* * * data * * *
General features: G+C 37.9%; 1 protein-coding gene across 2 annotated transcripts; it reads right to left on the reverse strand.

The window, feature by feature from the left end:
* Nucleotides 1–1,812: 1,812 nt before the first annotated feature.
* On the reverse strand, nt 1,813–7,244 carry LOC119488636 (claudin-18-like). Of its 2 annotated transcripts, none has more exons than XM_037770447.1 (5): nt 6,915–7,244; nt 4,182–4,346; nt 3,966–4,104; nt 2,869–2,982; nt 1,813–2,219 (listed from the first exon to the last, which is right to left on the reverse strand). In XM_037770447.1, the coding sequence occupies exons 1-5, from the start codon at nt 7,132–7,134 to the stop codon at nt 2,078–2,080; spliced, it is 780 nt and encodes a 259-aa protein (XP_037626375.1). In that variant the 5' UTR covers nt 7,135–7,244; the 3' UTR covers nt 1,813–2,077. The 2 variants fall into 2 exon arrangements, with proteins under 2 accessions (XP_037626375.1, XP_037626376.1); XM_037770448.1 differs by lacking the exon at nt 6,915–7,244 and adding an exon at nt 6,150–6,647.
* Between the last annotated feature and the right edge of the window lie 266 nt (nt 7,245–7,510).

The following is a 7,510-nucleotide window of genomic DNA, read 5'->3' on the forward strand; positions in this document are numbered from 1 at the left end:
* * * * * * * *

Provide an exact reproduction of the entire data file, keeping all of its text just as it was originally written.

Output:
General features: G+C 37.9%; 1 protein-coding gene across 2 annotated transcripts; it reads right to left on the reverse strand.

The window, feature by feature from the left end:
* Nucleotides 1–1,812: 1,812 nt before the first annotated feature.
* On the reverse strand, nt 1,813–7,244 carry LOC119488636 (claudin-18-like). Of its 2 annotated transcripts, none has more exons than XM_037770447.1 (5): nt 6,915–7,244; nt 4,182–4,346; nt 3,966–4,104; nt 2,869–2,982; nt 1,813–2,219 (listed from the first exon to the last, which is right to left on the reverse strand). In XM_037770447.1, the coding sequence occupies exons 1-5, from the start codon at nt 7,132–7,134 to the stop codon at nt 2,078–2,080; spliced, it is 780 nt and encodes a 259-aa protein (XP_037626375.1). In that variant the 5' UTR covers nt 7,135–7,244; the 3' UTR covers nt 1,813–2,077. The 2 variants fall into 2 exon arrangements, with proteins under 2 accessions (XP_037626375.1, XP_037626376.1); XM_037770448.1 differs by lacking the exon at nt 6,915–7,244 and adding an exon at nt 6,150–6,647.
* Between the last annotated feature and the right edge of the window lie 266 nt (nt 7,245–7,510).

The following is a 7,510-nucleotide window of genomic DNA, read 5'->3' on the forward strand; positions in this document are numbered from 1 at the left end: